This misbegotten “thriller” would seem to merit investigation because it was made at the height of public curiosity about the Bermuda Triangle, and because Hollywood legend John Huston plays a leading role. However things like excitement and momentum disappeared during the making of this movie just like the countless planes and ships that have vanished into the mysterious part of the ocean after which the flick is named. The set-up is simple enough: A small ship filled with passengers and sailors drifts into the Triangle, and weirdness ensues. Unfortunately, the “weirdness” is as uninteresting as the passengers and sailors. At the beginning of the picture, a little girl on board the ship discovers a doll in the ocean, which she recovers and then interprets as an omen of bad things to come. If that strikes you as a crackerjack hook for a thriller, then you may be the rare soul who finds something of value in this unwatchable dreck, which substitutes confusing, quasi-psychological tumult for actual scares and shocks. Lazily directed by Mexican hack René Cardona Jr., whose other nautical-themed crapfests include Tintotera (1977) and Cyclone (1978), the movie mistakes meandering underwater photography and occasional glimpses of marine life for special effects, so don’t hold your breath waiting for something provocative or unique. Worse, the narrative wobbles between incoherent and trite; in the rare moments when the murky storyline coheres, it presents pointless melodrama with lots of Mexican supporting actors whose dialogue is dubbed (poorly) into English. Huston, the famed film director and occasional actor, lived during the ’70s near Cozumel, the idyllic Mexican coastal community where this picture was shot, so one can only assume that he liked the idea of earning a quick buck by walking down the beach and reciting inane dialogue. At least he got something out of the enterprise, which is more than can be said for viewers.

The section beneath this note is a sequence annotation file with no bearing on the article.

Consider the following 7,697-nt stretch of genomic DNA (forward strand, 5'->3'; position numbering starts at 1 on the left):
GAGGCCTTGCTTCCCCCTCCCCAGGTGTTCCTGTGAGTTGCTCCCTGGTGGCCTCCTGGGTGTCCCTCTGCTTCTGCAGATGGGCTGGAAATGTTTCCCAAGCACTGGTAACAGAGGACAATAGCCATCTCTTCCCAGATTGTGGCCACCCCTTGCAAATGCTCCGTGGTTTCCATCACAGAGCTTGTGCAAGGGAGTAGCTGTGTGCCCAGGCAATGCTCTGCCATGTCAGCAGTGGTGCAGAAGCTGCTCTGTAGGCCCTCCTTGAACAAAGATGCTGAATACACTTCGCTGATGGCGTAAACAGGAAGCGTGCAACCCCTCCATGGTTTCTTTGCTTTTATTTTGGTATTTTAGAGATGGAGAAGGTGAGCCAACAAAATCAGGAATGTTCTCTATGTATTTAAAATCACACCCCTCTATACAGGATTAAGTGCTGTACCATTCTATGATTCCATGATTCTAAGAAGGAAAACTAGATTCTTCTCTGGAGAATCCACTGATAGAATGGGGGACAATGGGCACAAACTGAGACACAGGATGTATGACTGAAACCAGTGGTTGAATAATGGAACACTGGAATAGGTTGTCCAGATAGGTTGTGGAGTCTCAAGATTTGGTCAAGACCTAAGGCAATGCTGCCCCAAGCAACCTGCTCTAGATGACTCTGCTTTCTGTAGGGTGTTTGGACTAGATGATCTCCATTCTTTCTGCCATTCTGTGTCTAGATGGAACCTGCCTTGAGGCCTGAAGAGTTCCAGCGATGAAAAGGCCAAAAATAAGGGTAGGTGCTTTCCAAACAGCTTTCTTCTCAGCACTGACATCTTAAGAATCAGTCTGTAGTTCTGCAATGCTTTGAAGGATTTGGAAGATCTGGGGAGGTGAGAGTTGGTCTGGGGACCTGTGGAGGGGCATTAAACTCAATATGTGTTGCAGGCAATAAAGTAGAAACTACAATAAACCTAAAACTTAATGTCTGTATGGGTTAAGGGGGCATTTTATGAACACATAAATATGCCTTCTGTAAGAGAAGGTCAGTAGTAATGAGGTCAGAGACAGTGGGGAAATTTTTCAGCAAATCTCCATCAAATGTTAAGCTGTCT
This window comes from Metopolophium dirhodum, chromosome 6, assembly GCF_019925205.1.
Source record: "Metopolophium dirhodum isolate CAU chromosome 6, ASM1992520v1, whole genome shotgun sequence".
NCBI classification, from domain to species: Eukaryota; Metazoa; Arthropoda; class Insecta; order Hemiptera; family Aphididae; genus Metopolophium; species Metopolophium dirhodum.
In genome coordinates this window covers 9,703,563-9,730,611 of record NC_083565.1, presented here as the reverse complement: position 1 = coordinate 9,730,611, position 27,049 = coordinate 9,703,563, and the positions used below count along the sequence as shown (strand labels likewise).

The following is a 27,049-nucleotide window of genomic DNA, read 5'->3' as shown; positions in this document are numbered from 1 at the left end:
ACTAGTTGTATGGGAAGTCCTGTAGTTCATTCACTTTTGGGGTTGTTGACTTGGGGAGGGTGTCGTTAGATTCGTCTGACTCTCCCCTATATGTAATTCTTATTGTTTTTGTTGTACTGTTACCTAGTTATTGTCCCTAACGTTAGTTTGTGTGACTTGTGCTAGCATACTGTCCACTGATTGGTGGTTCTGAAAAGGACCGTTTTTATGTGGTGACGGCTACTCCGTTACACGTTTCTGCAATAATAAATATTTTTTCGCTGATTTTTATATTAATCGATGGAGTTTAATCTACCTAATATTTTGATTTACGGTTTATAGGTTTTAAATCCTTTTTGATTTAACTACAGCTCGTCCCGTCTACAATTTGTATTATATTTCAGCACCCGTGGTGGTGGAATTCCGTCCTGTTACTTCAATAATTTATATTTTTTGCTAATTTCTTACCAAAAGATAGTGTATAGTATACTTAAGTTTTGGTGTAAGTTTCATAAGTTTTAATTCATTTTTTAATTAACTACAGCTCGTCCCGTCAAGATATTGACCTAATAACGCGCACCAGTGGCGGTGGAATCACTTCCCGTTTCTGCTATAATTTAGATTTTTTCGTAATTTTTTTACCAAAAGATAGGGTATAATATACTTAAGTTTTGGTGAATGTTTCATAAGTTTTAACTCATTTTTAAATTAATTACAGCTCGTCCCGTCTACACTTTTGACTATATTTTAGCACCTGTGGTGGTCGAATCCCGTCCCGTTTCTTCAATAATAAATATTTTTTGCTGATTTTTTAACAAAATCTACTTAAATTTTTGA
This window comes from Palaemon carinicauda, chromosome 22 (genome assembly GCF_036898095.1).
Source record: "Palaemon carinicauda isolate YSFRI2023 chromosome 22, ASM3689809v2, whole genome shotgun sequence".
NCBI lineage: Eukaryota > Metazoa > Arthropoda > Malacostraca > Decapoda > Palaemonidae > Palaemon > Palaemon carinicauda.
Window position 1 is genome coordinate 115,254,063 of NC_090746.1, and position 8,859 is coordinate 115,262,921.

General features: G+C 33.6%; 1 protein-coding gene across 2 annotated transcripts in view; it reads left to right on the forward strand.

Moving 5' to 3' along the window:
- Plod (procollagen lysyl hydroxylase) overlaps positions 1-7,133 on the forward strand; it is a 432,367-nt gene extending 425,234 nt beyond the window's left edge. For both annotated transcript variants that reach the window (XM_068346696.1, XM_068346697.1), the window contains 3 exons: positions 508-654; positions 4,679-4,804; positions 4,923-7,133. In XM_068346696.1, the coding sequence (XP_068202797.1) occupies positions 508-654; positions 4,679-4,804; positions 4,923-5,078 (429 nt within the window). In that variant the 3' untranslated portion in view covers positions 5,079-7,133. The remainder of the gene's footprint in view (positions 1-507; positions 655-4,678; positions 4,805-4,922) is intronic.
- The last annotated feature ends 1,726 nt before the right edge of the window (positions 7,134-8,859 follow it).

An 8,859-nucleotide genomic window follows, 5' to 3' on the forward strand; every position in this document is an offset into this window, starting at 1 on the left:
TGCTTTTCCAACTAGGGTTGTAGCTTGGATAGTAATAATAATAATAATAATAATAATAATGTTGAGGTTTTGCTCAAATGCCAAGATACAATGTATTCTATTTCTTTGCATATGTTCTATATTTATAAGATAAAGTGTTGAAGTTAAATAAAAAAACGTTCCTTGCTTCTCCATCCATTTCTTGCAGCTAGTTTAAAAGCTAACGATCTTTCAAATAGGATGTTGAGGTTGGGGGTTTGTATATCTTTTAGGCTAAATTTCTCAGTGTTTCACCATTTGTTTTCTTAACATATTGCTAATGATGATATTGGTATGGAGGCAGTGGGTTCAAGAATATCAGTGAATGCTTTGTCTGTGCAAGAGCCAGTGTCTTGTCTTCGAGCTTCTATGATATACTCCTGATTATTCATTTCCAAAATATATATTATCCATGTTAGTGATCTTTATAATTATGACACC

The Bermuda Triangle: SQUARE